• According to French corporate services company Edenred, French employees get an average of 31 minutes for lunch. The much spoken of two hour lunch is a largely thing of the past for the majority of French employees, most people are looking for something that can be prepared and eaten as quickly as possible.
  • France has 32,000 fast food restaurants , with the number increasing rapidly due to growing demand.  The majority of these are burger joints, 2,100 of which belong to a chain.
  • On average consumers spend €9 on a fast food meal, revealing the French are not entirely sacrificing quality in the name of convenience.

So where and how can you find a good meal?

My husband claims that I’m like a truffle hound when it comes to finding good restaurants. I put this down to the training I received at my father’s knee.  So here are a few salient tips to steer you in the right direction:

  • Planning and Preparation: read plenty of blogs written by locals to suss out the best places to eat and make a reservation. If they’re good, tables will fill up fast. Look in particular for restaurants that are local institutions, they’ve been around for donkey’s years for a good reason. In particular, choose family owned and run establishments, they have skin in the game.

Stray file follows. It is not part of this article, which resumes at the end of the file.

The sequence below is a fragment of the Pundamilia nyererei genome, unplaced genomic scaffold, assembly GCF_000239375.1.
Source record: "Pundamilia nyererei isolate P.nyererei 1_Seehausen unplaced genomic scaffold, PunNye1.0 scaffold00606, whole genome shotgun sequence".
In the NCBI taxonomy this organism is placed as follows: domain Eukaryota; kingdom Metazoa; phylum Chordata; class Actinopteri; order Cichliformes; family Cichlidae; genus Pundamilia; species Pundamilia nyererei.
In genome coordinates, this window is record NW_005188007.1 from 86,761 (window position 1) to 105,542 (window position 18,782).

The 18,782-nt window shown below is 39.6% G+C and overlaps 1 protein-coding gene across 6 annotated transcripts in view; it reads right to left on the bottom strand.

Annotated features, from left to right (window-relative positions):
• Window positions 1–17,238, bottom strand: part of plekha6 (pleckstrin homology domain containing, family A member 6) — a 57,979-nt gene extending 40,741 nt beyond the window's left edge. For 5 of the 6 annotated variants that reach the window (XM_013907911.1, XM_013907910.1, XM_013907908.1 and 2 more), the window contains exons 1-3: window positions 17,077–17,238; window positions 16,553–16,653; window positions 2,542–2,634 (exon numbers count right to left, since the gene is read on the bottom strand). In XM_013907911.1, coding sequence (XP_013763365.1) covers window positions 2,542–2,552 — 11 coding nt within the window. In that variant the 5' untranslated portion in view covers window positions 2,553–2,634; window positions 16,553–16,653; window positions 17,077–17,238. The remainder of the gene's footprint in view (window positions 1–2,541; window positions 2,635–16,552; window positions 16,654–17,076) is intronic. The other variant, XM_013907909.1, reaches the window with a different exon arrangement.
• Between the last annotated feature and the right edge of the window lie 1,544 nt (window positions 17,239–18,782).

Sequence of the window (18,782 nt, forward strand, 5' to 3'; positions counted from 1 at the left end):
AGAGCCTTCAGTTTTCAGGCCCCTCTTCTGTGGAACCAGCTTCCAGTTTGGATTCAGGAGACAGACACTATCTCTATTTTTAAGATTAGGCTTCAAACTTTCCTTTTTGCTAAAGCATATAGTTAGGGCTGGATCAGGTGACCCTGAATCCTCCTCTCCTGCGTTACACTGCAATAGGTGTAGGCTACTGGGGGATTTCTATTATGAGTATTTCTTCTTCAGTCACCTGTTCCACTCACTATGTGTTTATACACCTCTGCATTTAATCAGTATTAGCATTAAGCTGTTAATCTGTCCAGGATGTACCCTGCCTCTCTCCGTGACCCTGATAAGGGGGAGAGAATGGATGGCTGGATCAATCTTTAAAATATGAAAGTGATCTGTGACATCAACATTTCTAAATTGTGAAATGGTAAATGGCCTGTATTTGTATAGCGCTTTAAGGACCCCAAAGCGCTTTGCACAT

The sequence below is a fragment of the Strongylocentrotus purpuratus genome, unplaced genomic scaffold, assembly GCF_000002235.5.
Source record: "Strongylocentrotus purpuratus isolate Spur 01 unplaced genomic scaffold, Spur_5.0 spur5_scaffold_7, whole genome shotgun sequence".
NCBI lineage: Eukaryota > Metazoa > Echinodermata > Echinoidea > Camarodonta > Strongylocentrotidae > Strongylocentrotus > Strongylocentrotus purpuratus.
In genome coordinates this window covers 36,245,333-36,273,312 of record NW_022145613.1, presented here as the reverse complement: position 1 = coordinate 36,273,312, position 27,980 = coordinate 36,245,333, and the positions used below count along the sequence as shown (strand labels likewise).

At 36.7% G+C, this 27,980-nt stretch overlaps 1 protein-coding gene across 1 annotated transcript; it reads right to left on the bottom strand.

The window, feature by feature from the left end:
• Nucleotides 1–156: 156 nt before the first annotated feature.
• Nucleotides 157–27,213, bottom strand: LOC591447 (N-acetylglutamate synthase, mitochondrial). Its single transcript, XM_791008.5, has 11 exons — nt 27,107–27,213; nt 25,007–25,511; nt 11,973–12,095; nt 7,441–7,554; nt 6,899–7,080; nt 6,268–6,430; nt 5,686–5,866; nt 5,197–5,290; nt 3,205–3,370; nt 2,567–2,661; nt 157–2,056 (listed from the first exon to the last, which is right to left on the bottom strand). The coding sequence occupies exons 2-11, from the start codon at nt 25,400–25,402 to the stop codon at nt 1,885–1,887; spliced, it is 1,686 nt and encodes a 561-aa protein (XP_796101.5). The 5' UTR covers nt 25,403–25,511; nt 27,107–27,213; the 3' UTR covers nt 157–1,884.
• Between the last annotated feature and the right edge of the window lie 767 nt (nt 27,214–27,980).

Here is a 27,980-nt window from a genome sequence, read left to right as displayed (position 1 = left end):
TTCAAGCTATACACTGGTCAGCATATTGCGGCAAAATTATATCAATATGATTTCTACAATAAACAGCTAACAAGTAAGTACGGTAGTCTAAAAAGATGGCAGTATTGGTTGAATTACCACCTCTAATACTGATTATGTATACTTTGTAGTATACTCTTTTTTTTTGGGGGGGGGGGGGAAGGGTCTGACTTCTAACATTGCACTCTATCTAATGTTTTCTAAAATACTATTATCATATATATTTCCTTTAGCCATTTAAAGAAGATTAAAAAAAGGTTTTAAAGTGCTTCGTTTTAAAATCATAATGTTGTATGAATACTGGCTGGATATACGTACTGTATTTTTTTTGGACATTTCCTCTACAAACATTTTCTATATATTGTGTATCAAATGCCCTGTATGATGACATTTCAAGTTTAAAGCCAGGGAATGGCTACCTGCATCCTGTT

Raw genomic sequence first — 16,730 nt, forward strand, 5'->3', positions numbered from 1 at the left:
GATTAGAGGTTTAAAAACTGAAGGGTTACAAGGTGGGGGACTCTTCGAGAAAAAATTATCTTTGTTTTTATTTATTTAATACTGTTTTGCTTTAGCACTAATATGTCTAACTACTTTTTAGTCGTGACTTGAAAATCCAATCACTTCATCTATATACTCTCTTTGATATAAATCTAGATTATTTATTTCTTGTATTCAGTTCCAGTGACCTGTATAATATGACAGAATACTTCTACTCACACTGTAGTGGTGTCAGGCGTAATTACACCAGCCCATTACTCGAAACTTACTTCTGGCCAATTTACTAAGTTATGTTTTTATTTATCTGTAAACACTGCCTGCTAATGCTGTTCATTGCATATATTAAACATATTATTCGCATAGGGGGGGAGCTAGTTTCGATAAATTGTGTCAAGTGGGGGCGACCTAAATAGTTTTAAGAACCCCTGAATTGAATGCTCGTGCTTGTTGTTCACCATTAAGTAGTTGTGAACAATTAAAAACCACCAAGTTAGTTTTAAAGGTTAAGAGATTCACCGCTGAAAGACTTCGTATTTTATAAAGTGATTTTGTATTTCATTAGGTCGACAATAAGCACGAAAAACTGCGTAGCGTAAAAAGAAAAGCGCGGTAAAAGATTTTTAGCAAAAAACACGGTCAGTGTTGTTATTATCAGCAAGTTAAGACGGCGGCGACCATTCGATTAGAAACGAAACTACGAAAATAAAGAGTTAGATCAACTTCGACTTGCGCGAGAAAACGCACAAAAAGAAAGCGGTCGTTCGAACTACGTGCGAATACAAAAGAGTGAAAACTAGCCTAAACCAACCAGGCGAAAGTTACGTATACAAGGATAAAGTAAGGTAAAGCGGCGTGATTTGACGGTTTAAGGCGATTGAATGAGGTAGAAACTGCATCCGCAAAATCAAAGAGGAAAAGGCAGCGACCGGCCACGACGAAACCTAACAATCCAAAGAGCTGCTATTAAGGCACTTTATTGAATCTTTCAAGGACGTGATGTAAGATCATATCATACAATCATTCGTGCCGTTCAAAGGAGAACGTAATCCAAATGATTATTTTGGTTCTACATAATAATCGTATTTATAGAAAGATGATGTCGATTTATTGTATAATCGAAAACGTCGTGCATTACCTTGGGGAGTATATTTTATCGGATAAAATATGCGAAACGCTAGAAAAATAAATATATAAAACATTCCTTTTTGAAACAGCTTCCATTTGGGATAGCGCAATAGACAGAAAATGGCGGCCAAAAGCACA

• Seasonal and local: look for restaurants with their short menus on a chalk board – dishes change with the seasons. Look in particular for the words “fait maison” (home-made). Generally, avoid restaurants with large, laminated menus. Don’t go a la carte, prix-fixe menus are generally better value.

  • Effort with ambience: when in doubt opt for the restaurant with linen napkins (and maybe tablecloths) and fresh flowers. See which ones are popular with locals rather than tourists. Failing which, just trust your nose and instinct, and ask plenty of questions about the menu.

What are the French doing to improve this state of affairs?

Today, 21 March, 5,000 chefs from around the world will create a French-style dinner, based around socially responsible cuisine.  It will be a demonstration of cuisine which is firmly rooted in its time and is sensitive to the needs of today: respecting the planet and healthy eating. Visitors and locals will be able to sample tasty food which showcases not only local farmers and produce, but also socially responsible cuisine focusing on environmental protection.